How the need to prove his worth to his recently deceased father led our man on the edge to an earth-shattering climax

 

This month, I’m going to describe the most powerful orgasm I ever had. But first I want to tell you a story about when my father died. He had cancer, the creeping kind. It started in his colon, then made beachheads in various vital organs, and after three years it had him ready to surrender. He lived in Geneva so it was tricky to spend much time with him, but when the doctors told us he’d taken a turn for the worse, I flew out to see him. I was hoping that I’d be able to give him a boost, and also that we would have a heart to heart chat, one of those cinematic father and son moments when wisdom is passed down.

Our relationship had always been pretty monosyllabic. Apart from our genes, we had little in common. He was a respected scientist with the World Health Organisation, I interviewed starlets from Hollyoaks for a living. He loved me, of course, but he also disapproved of me. I didn’t have a proper job. I hadn’t produced any grandchildren. I always got the feeling that I’d let him down as a son.

The hospital was so clean you couldn’t imagine anyone being allowed to die there. But in his room, the scene was awful. His hair was gone from the chemo and his skin was yellow and parched like a treasure map. His eyes were deep in their sockets, as though his face was shrinking back into the skull beneath, in preparation for death. I sat down and did all the things you do instead of facing the facts: I plumped up his pillows, moved his fruit bowl nearer, offered him some magazines I’d bought.

What did I feel? Apart from the initial surge of pity, I felt a sense of urgency. Now that he was so obviously close to dying, I wanted him to reveal some amazing truth about himself and our family. So while I stroked his forehead, I half expected him to say in a croaking voice, “Son, we are actually the secret kings of Portugal, and it’s time for you to claim your crown.” Or, “In the locked drawer of my desk you’ll find a formula that will give you special jumping powers. Use it wisely.”

I was brought back to Earth by a yelp. He clawed back the sheet and I saw that he was pissing blood. He screeched for me to fetch the bedpan, and – as he was too weak to sit up – I had to guide his penis into it. Holding my father’s cock, I watched as blood shot out of it in a bolt, as though from a sudden neck wound. Now I was paying full attention. He was a tough guy and yet this disease was whipping him. I looked at his face. If they’d given me a gun, I would have shot him right there.

Ten days later, he died. My siblings and I flew out to be with my mum. Knowing it was coming, I’d bought a new set of clothes for the funeral, expensive and black. We hugged and spoke softly for a while, and then my mother decided that she’d like to view his body before the undertakers took it away. It was down in the basement, where they had a chapel of rest.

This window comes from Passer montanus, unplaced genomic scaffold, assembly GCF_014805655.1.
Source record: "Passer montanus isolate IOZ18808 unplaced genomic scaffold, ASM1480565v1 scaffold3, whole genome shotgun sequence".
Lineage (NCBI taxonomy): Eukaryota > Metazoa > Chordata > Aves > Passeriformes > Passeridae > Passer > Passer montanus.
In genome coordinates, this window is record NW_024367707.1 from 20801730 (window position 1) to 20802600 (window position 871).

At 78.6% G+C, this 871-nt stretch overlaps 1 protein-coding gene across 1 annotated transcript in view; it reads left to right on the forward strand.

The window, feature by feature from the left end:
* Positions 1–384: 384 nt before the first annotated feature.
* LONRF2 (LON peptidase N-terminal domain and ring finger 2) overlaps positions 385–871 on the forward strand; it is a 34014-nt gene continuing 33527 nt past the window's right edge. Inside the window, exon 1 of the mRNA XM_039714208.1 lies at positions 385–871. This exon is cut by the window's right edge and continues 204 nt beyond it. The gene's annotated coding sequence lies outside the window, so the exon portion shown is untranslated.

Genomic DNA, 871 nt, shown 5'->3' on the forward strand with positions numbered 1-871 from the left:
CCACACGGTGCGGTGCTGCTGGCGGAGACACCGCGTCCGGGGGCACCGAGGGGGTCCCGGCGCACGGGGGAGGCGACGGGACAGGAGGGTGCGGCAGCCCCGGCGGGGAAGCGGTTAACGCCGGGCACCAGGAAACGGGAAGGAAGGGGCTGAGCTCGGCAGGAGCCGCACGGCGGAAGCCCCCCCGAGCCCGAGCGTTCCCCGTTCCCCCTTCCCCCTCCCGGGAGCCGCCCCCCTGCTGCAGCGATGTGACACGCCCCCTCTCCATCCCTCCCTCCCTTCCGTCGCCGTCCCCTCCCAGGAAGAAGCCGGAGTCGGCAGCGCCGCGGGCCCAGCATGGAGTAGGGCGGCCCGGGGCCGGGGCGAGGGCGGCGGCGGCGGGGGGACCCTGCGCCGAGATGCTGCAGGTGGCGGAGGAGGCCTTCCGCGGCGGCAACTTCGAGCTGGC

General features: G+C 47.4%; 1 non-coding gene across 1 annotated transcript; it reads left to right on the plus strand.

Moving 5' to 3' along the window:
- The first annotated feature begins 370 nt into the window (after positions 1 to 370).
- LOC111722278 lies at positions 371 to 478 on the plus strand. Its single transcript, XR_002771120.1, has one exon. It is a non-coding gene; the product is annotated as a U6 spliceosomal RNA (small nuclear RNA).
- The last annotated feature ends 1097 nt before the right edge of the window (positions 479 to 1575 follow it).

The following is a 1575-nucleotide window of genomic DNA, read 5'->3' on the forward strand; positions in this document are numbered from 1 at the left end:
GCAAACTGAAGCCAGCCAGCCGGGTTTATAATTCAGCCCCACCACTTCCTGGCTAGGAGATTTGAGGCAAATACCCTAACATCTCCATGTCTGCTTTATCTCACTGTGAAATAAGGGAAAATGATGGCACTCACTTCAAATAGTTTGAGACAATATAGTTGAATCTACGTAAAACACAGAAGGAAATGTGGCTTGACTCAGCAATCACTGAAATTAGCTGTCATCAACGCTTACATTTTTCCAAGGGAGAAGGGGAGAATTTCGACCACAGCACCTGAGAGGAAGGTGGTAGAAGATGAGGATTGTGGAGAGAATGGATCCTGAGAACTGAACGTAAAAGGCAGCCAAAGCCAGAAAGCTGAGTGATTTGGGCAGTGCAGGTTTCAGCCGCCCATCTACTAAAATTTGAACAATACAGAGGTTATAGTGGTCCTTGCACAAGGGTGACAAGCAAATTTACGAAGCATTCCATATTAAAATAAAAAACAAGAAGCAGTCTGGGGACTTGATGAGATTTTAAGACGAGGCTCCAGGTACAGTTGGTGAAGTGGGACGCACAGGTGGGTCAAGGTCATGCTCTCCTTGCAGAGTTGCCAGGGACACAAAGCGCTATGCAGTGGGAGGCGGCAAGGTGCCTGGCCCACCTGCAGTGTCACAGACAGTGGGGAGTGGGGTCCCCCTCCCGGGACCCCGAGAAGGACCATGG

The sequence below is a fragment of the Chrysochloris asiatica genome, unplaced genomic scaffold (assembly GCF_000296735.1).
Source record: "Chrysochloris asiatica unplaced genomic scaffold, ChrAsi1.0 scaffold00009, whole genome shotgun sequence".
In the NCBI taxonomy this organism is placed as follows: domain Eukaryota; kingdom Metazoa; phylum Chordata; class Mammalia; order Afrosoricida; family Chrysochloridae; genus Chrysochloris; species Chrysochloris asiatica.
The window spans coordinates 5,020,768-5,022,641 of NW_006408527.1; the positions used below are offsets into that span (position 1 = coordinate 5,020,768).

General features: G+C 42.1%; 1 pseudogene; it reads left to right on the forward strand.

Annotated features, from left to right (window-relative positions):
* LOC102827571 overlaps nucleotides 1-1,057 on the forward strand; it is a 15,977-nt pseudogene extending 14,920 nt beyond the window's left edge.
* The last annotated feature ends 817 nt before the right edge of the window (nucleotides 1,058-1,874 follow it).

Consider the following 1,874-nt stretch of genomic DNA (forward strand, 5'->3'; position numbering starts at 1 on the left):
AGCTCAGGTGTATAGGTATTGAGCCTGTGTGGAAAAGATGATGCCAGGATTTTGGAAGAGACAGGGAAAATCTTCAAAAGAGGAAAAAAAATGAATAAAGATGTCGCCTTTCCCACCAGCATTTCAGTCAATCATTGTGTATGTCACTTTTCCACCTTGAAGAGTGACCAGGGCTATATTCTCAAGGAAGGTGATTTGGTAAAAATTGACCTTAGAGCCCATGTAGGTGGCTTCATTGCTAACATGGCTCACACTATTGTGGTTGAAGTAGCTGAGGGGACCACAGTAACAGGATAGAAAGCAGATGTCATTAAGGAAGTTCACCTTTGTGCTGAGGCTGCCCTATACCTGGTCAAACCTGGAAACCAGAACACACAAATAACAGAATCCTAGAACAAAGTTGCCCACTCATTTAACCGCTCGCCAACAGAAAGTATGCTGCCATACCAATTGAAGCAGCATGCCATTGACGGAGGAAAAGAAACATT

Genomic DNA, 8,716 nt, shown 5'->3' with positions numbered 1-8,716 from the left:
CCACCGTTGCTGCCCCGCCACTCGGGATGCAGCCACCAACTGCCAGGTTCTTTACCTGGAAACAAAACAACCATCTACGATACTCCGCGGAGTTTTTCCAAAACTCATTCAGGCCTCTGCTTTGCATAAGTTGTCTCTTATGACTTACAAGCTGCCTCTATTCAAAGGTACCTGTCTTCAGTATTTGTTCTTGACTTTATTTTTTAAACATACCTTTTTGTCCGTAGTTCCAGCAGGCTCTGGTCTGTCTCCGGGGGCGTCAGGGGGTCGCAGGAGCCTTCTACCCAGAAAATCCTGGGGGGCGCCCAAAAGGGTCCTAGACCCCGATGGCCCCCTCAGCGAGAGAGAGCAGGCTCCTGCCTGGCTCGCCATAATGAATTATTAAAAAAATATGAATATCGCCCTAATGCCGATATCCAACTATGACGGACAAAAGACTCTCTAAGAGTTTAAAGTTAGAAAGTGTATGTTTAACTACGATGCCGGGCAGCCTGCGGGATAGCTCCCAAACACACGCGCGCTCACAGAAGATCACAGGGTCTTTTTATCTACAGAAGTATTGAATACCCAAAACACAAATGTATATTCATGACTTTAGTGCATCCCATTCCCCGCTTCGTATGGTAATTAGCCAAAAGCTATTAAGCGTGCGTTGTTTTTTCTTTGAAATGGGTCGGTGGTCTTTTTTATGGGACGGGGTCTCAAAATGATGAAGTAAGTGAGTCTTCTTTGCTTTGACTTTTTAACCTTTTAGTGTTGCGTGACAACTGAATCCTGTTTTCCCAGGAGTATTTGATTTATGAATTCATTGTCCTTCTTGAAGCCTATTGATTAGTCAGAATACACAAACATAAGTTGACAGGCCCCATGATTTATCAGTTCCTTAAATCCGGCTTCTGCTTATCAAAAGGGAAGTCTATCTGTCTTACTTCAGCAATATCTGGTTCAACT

“I want to say goodbye and make sure he looks his best,” she said. Then she asked, “Does anyone want to come with me?” My brother, sister and I swapped glances. As invitations go, a trip to see your dad’s corpse doesn’t rank very high. Certainly, the PR people at Legoland aren’t going to be shitting themselves. But we realised we couldn’t just let her go on her own and, after a few seconds of awkward silence, I cracked first.

I guided her to the lift, and then down a long green corridor, which was eerily empty and silent. When we got to the chapel of rest, I took a deep breath and followed her inside. It was just a bedroom really, with a crucifix above the bed, upon which lay my father dressed in light blue pyjamas and a bathrobe.

Because of the bleeding penis moment, we’d never had that heart to heart chat, so now I was determined to set things right. I’d say a proper goodbye. Show him I was responsible, an adult at last. He wouldn’t have to sit there in heaven worrying that I was fucking things up as usual. With my throat swelling and tears pricking at my eyes, I squeezed my mum’s hand and whispered to him, “You can rely on me. No more playing the fool, I promise.”

Farewells finished, we walked back towards the lift. Emotions swirled inside me, a mix of grief and determination. It was a terrible moment, but also a powerful one. I had pledged myself to a fresh start in life. We had gone maybe 50 yards when I realised that I’d left my scarf on his bed. It was a tasteful Georgina Von Etzdorf creation that had cost me over 100 quid. There was no way I wanted to ruin my solemn moment of closure but… well, it was a great scarf…

For about ten seconds, honour and financial meanness battled it out in my brain. There could only be one winner. I dashed back to the room, grabbed it off the bedspread. “Ooops,” I said in a goofy voice, before looking briefly at his face. “That stuff I said, Dad? Starting fro-o-o-m… now, okay?” They were the last words I spoke to him. But not the last he said to me. In fact, I kept hearing his voice in my head for ages afterwards. When your dad dies you do feel you have to step up to the plate, to put away childish things and become a proper man. You have responsibilities. To be a breadwinner. To keep the bloodline going. To honour the family name.